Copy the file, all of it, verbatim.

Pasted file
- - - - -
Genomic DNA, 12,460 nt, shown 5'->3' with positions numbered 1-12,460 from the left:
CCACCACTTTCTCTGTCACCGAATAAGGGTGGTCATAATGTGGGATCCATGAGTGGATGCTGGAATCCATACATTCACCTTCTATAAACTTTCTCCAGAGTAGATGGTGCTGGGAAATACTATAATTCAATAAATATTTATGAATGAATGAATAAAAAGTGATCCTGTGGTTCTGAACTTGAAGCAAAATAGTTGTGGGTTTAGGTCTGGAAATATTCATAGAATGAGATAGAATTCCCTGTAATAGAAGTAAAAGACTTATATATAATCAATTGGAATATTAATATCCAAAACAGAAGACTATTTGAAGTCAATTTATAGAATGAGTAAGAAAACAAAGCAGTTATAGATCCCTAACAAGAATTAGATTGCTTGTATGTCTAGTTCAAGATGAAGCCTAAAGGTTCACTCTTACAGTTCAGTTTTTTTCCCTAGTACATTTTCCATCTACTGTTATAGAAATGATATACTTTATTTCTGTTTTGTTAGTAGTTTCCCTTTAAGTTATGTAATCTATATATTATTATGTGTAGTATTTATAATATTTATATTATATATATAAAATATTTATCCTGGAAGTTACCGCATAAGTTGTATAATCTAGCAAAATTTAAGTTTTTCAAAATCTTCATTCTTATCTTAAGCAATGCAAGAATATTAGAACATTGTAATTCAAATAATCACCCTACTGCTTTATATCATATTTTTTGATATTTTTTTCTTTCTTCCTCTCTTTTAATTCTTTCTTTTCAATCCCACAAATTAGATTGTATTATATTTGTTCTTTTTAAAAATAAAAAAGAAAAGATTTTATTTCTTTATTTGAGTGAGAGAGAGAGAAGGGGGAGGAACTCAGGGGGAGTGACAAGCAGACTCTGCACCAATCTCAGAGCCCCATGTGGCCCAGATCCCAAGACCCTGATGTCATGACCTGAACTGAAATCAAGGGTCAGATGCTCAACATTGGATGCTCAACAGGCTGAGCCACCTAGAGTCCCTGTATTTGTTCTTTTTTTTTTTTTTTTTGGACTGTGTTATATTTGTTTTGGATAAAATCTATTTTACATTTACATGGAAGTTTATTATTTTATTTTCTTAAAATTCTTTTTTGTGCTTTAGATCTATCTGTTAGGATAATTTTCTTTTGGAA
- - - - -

Genomic DNA, 12,460 nt, shown 5'->3' with positions numbered 1-12,460 from the left:
CCACCACTTTCTCTGTCACCGAATAAGGGTGGTCATAATGTGGGATCCATGAGTGGATGCTGGAATCCATACATTCACCTTCTATAAACTTTCTCCAGAGTAGATGGTGCTGGGAAATACTATAATTCAATAAATATTTATGAATGAATGAATAAAAAGTGATCCTGTGGTTCTGAACTTGAAGCAAAATAGTTGTGGGTTTAGGTCTGGAAATATTCATAGAATGAGATAGAATTCCCTGTAATAGAAGTAAAAGACTTATATATAATCAATTGGAATATTAATATCCAAAACAGAAGACTATTTGAAGTCAATTTATAGAATGAGTAAGAAAACAAAGCAGTTATAGATCCCTAACAAGAATTAGATTGCTTGTATGTCTAGTTCAAGATGAAGCCTAAAGGTTCACTCTTACAGTTCAGTTTTTTTCCCTAGTACATTTTCCATCTACTGTTATAGAAATGATATACTTTATTTCTGTTTTGTTAGTAGTTTCCCTTTAAGTTATGTAATCTATATATTATTATGTGTAGTATTTATAATATTTATATTATATATATAAAATATTTATCCTGGAAGTTACCGCATAAGTTGTATAATCTAGCAAAATTTAAGTTTTTCAAAATCTTCATTCTTATCTTAAGCAATGCAAGAATATTAGAACATTGTAATTCAAATAATCACCCTACTGCTTTATATCATATTTTTTGATATTTTTTTCTTTCTTCCTCTCTTTTAATTCTTTCTTTTCAATCCCACAAATTAGATTGTATTATATTTGTTCTTTTTAAAAATAAAAAAGAAAAGATTTTATTTCTTTATTTGAGTGAGAGAGAGAGAAGGGGGAGGAACTCAGGGGGAGTGACAAGCAGACTCTGCACCAATCTCAGAGCCCCATGTGGCCCAGATCCCAAGACCCTGATGTCATGACCTGAACTGAAATCAAGGGTCAGATGCTCAACATTGGATGCTCAACAGGCTGAGCCACCTAGAGTCCCTGTATTTGTTCTTTTTTTTTTTTTTTTTGGACTGTGTTATATTTGTTTTGGATAAAATCTATTTTACATTTACATGGAAGTTTATTATTTTATTTTCTTAAAATTCTTTTTTGTGCTTTAGATCTATCTGTTAGGATAATTTTCTTTTGGAA